Suicide is a real problem that no one wants to talk about. I’m sure you’re no different. But we need to talk about it. There is no difference between being suicidal and committing suicide. If someone tells you they want to kill themselves, do not think they won’t do it. Do not just tell them, “Oh you’ll be fine.” Because when they aren’t, you will wonder what you could have done to help. Sit with them however long you need to and tell them it will get better. Talk to them about their problems and tell them there is help. Be the help. Get them assistance. Remind them of all the things they will miss in life.

For help, call 1-800-273-TALK (8255).

Cover Image Credit: Brittani Norman

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Poetry On Odyssey: Some Days

A poem that reminds you that you're not alone.

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Some days,

You dread the sound of your alarm. You snooze and snooze and snooze and snooze.

When you finally pull yourself out of bed, pressed time forces you to throw on stained sweats

you find yourself chugging a cup of coffee.

You sit on the couch and contemplate calling out of work

You caught the stomach bug,

Or perhaps the flu,

Maybe you broke your collar bone

Or need a new phone

The endless list of excuses repeats through your head as you sit on the couch, wishing you were still in bed.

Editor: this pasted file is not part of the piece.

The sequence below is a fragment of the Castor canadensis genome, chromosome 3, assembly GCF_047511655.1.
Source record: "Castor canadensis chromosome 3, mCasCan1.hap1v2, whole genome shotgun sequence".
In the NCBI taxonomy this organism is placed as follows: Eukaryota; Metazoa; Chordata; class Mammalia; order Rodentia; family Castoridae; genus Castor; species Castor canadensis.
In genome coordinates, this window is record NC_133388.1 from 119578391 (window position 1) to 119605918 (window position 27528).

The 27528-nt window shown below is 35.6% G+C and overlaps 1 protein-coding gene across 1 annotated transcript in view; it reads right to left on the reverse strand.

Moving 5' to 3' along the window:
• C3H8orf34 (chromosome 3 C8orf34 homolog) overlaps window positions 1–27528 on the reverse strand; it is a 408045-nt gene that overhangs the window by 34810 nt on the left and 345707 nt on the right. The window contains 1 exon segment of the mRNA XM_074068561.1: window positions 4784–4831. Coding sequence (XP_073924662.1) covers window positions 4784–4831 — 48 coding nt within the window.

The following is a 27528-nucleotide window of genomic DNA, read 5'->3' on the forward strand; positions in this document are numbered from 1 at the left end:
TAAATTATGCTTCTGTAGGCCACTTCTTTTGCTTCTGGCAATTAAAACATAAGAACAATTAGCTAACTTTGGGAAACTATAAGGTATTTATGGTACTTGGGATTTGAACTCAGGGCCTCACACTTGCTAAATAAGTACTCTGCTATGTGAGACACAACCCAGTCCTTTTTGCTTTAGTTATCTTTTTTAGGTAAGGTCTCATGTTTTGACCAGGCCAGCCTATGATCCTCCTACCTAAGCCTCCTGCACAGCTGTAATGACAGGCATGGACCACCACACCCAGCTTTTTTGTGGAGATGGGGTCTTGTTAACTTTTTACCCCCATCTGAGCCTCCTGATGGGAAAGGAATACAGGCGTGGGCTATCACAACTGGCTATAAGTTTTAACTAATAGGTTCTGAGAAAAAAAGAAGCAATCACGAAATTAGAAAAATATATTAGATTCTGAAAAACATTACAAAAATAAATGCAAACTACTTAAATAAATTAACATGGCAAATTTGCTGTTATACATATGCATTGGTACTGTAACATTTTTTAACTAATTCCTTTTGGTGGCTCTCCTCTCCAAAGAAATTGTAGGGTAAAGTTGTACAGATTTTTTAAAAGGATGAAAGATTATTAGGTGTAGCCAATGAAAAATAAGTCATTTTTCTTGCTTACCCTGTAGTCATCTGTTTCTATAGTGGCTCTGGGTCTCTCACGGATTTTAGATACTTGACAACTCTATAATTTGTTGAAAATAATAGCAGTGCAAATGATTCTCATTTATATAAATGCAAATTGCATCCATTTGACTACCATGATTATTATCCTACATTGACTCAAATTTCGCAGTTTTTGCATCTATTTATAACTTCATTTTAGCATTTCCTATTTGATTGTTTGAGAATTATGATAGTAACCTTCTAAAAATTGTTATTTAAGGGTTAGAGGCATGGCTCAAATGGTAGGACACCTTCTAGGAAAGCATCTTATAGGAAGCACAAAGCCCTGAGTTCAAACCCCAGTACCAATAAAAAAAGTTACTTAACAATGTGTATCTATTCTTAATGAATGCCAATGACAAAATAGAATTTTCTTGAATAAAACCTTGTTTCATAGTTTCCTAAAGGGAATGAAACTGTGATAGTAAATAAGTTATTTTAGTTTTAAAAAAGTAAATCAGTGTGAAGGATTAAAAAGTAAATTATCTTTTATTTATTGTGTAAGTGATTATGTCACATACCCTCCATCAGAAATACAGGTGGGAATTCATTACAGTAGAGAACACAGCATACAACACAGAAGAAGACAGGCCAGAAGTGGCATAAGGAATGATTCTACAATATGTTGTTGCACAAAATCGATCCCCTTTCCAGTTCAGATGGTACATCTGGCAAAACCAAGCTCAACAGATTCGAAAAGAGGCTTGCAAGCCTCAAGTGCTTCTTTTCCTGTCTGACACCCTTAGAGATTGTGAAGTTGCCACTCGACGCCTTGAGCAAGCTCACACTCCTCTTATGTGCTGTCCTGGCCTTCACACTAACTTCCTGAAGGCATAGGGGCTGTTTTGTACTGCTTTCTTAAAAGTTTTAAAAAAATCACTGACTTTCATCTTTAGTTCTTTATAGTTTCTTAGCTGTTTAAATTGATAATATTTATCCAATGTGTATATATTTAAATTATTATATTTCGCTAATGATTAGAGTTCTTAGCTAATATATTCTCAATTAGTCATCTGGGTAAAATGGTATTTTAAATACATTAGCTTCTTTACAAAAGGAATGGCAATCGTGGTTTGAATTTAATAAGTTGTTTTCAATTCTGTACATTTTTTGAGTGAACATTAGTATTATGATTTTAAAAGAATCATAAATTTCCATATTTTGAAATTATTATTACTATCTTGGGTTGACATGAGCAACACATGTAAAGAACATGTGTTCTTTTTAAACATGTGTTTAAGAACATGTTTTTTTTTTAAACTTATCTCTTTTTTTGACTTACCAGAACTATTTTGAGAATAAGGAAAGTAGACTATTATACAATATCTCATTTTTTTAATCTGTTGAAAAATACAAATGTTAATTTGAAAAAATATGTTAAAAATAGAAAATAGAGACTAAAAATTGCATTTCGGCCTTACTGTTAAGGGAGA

It takes every ounce

Every breath

Every fiber of your being to pull yourself off the couch

And into the car

And into the building where you work

Some days,

This is just how it goes

You are not alone.


Some days,

You awake to the beautiful sound of birds

Chirping outside your window

The sun sneaks its way into your room

A smile creeps across your face as you realize you are awake to see a new day

You make a good breakfast

You read a few pages of your favorite book

You get your mind ready for the things it will accomplish today

Before you know it you've worked an entire day

Your job is done

As you pull into your driveway,

you take a few breaths

Feeling grateful for another meaningful day.

Some days,

This is how it goes

You are not alone.


Every day is a gamble,

Every day is a gift

The key to getting more good days

Is believing that everyday is one.

You are not alone, this is just how it goes.